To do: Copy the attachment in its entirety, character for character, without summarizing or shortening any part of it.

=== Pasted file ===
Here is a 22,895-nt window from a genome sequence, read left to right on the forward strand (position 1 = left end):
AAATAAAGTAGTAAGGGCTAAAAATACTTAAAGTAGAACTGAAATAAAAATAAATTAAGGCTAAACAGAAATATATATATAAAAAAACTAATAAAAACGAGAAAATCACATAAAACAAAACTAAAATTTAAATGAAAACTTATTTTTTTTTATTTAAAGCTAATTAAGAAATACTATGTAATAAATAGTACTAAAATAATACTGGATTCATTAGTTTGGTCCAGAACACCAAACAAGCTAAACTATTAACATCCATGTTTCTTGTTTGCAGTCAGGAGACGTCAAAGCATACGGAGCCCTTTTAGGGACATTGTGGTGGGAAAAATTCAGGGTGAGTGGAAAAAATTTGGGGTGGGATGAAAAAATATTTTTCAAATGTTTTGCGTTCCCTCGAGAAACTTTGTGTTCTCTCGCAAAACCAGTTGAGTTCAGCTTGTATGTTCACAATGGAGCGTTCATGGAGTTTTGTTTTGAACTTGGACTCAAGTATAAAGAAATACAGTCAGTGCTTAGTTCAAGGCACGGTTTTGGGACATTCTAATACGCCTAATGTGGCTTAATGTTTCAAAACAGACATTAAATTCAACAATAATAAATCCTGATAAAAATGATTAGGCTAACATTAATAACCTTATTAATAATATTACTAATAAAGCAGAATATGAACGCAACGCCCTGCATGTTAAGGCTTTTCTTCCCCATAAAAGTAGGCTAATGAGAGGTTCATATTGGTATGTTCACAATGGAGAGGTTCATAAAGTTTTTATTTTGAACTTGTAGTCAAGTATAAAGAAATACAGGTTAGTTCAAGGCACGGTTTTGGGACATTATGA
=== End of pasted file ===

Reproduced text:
Here is a 22,895-nt window from a genome sequence, read left to right on the forward strand (position 1 = left end):
AAATAAAGTAGTAAGGGCTAAAAATACTTAAAGTAGAACTGAAATAAAAATAAATTAAGGCTAAACAGAAATATATATATAAAAAAACTAATAAAAACGAGAAAATCACATAAAACAAAACTAAAATTTAAATGAAAACTTATTTTTTTTTATTTAAAGCTAATTAAGAAATACTATGTAATAAATAGTACTAAAATAATACTGGATTCATTAGTTTGGTCCAGAACACCAAACAAGCTAAACTATTAACATCCATGTTTCTTGTTTGCAGTCAGGAGACGTCAAAGCATACGGAGCCCTTTTAGGGACATTGTGGTGGGAAAAATTCAGGGTGAGTGGAAAAAATTTGGGGTGGGATGAAAAAATATTTTTCAAATGTTTTGCGTTCCCTCGAGAAACTTTGTGTTCTCTCGCAAAACCAGTTGAGTTCAGCTTGTATGTTCACAATGGAGCGTTCATGGAGTTTTGTTTTGAACTTGGACTCAAGTATAAAGAAATACAGTCAGTGCTTAGTTCAAGGCACGGTTTTGGGACATTCTAATACGCCTAATGTGGCTTAATGTTTCAAAACAGACATTAAATTCAACAATAATAAATCCTGATAAAAATGATTAGGCTAACATTAATAACCTTATTAATAATATTACTAATAAAGCAGAATATGAACGCAACGCCCTGCATGTTAAGGCTTTTCTTCCCCATAAAAGTAGGCTAATGAGAGGTTCATATTGGTATGTTCACAATGGAGAGGTTCATAAAGTTTTTATTTTGAACTTGTAGTCAAGTATAAAGAAATACAGGTTAGTTCAAGGCACGGTTTTGGGACATTATGA